Thursday, October 14, 2010

Passport over Purgatory

I have a story to share that will forever serve as an antidote to bad bureaucratic experiences in Israel.

We start in Afula, that most unassuming of towns in the Jezreel Valley. On Tuesday morning I arrived at eight o'clock sharp at the local government office. In five minutes I had half a dozen passport photos, produced after the store kindly provided a spare t-shirt to wear in place of my military uniform (unbeknownst to me, military insignia cannot appear in passport photos). Ten minutes later I left the office building with a guarantee that a new Israeli passport (why? check out NbN) with my name on it would be ready in five hours, later that afternoon.

Yes, you heard that right: Same day passport service!

The government clerk, a snappy middle-aged lady named Dina, had first told me that a passport would take a few days. Yet when I explained that I am a lone soldier trying to fly overseas as soon as possible, she crisply replied that I could return in the afternoon and my passport would be ready.

The passport was waiting for me on my return. A quick check revealed that everything was spelled correctly. Except...

"I think there has been a mistake," I stammered to Dina. "Under nationality, it says Israeli. I'm-"


Really?! Yes. Israeli. Wow, when did that happen?!

My surprise was probably only a delayed reaction to having received such smart and efficient service. Especially when the rest of my life has become a front row seat to the worst of Israeli bureaucratic purgatory. On paper I while away the hours at Tel Hashomer awaiting reassignment. In practice? Welcome to the Rubber Room, Israeli army style.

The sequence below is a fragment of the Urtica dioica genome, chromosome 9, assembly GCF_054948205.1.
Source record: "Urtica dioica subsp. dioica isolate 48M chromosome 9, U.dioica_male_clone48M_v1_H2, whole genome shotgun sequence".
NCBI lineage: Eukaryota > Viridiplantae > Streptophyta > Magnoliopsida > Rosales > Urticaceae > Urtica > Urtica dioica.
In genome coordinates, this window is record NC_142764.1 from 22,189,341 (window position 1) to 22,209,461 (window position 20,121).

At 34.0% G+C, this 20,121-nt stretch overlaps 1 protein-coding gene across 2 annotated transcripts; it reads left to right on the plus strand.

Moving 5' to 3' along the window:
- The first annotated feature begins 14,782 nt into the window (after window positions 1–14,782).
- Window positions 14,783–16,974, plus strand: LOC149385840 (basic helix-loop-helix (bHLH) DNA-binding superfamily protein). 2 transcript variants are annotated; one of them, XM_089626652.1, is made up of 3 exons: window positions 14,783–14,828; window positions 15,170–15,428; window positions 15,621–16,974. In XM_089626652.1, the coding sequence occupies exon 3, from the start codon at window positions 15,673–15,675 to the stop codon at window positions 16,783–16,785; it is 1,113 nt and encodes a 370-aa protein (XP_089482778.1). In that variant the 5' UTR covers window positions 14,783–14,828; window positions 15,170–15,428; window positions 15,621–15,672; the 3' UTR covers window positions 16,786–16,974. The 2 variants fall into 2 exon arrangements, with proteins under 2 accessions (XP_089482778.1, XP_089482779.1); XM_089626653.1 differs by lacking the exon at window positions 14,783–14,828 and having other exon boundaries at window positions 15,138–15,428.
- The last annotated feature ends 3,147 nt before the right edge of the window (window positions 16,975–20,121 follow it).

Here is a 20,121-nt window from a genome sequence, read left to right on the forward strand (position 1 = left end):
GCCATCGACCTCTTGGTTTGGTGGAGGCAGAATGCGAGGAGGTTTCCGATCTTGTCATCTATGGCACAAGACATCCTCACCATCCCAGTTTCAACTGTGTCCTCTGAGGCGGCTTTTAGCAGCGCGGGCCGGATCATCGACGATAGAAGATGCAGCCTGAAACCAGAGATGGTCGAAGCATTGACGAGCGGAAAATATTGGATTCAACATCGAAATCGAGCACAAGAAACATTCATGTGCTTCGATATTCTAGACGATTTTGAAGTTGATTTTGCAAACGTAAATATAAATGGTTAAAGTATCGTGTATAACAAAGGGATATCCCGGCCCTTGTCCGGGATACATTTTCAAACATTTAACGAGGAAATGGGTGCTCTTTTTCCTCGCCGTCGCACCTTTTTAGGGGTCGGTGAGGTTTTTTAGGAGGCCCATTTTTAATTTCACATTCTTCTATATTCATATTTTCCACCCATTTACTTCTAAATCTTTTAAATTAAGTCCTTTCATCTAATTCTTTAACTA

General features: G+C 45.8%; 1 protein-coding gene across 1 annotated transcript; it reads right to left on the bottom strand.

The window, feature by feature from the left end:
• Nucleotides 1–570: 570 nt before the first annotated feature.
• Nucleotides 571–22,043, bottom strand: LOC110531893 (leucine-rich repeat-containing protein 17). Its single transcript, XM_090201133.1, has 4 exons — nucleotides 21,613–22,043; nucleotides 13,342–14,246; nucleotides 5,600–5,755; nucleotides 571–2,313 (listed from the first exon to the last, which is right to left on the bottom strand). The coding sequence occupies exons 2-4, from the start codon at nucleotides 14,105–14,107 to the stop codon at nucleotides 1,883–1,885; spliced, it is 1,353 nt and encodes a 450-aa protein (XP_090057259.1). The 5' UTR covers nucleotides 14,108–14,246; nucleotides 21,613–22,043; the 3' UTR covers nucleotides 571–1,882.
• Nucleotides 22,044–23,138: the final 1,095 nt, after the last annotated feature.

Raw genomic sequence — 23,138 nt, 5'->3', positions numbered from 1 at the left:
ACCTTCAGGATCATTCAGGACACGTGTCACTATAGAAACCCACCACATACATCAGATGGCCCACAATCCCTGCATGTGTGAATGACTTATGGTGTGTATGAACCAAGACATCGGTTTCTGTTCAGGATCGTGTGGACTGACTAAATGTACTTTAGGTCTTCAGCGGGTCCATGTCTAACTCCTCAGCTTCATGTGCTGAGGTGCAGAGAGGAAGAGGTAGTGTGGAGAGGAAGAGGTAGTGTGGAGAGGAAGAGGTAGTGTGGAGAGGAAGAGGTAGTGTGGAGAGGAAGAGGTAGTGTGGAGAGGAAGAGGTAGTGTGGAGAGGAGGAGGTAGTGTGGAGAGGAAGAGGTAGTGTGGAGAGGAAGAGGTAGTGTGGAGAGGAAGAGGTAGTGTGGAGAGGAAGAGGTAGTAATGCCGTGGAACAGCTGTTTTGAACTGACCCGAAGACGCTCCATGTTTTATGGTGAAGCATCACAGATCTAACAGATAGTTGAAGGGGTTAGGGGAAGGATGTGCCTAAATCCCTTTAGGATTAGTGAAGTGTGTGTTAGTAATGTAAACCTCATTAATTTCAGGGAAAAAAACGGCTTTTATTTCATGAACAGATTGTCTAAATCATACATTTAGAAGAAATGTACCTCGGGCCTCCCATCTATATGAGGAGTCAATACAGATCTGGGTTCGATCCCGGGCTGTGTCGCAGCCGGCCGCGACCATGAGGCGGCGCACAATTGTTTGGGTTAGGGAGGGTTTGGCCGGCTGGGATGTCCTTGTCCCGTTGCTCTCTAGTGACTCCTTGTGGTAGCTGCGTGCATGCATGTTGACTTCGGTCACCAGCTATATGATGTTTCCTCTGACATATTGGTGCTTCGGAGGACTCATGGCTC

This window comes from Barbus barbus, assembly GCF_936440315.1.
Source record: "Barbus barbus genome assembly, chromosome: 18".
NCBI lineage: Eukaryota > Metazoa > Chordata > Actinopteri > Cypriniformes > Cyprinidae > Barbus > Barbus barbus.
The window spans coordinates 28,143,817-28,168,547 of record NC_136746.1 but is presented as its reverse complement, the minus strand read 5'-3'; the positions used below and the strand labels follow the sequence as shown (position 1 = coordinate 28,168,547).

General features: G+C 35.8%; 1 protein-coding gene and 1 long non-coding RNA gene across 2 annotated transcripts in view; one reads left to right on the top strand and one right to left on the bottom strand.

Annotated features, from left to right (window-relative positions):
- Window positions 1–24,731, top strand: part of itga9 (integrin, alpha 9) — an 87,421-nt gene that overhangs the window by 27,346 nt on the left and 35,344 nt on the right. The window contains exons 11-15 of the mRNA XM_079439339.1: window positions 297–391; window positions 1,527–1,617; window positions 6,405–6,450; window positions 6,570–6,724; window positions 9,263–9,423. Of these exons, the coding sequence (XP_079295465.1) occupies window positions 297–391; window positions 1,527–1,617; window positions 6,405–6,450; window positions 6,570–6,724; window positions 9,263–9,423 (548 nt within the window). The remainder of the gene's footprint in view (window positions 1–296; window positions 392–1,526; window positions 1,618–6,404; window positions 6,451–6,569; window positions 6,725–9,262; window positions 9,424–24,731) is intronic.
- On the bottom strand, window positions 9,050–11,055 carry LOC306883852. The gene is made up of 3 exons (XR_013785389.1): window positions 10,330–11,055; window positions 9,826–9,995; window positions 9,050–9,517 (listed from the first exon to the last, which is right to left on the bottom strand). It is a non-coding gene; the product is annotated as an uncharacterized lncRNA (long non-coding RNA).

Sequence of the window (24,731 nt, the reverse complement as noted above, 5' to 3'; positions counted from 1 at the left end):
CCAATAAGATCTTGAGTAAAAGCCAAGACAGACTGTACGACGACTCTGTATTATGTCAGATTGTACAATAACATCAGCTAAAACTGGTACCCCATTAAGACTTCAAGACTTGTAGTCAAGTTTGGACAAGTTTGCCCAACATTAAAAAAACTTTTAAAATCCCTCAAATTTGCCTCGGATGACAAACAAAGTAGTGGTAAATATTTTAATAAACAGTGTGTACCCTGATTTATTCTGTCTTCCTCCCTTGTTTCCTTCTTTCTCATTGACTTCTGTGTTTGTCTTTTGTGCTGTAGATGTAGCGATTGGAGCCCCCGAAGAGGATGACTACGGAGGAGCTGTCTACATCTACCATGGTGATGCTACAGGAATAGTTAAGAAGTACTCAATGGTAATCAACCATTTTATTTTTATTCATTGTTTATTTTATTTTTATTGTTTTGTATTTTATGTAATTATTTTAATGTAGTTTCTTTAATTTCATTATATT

What is the Rubber Room? According to past residents,
* It is a system designed by Kafka and carried out by Mussolini.
* Rubber Rooms are like a gulag, the DOE version of Guantanamo.
* They call it the Rubber Room because if you are not crazy to start with, it will drive you crazy if you are there long enough.

Rubber Rooms are a NYC invention, "reassignment centers" designed to house suspended teachers whom receive full salary to sit in empty rooms and do nothing. My own experience bears uncanny similarities, especially with the sentiment one NYC teacher and US Military vet used to describe the rooms: "They can send this old soldier back to Iraq. Anywhere else is better than the rubber room. I would much rather face Al-Qaeda bullets and bombs."

My own plan to escape the Israeli Army's version of the rubber room was protekzia. When my contacts failed to quickly pull me into a new unit, it was time for plan B: Grab a flight and spend the weeks overseas until the formal reassignment wheels get rolling in mid-November.

Trying to persuade the army to grant me a free flight to America, a one-time perk provided to lone soldiers (soldiers whose parents live overseas) by the American charity Friends of the IDF, opened up an even more intimidating Pandora's box. Countless lines had to be waited in, doors knocked on, and excuses swallowed to make even the smallest headway. Part of my problem is I have become the loneliest of lone soldiers, stripped of any unit or command structure that will intercede and manage the bureaucracy on my behalf. Some days my life feels like a scene from The Matrix,
as Neo discovers that everyone save himself exists in pods connected to spiraling energy towers. Despite the apparent logic of using this dead time to fly overseas, hacking through the maze of military obfuscations is proving very trying.


The most mind numbing experiences often are full of funny asides. My time in Tel Hashomer is no exception.

One day I trooped off to a nearby office complex, filled to bursting with nineteen year old army girls. I came hoping to find someone who could fast-forward my flight request. Instead I found a strange world whose every inhabitant seemed to be either plucking facial hairs or munching on chocolate. Some of the female jobniks were even doing both at the same time! I was greeted with unfailing politeness, as girl after girl looked away from her reflection long enough to direct me to yet another unhelpful office. Wisely, I soon fled, fearing that if I stayed any longer I too would join their ranks.

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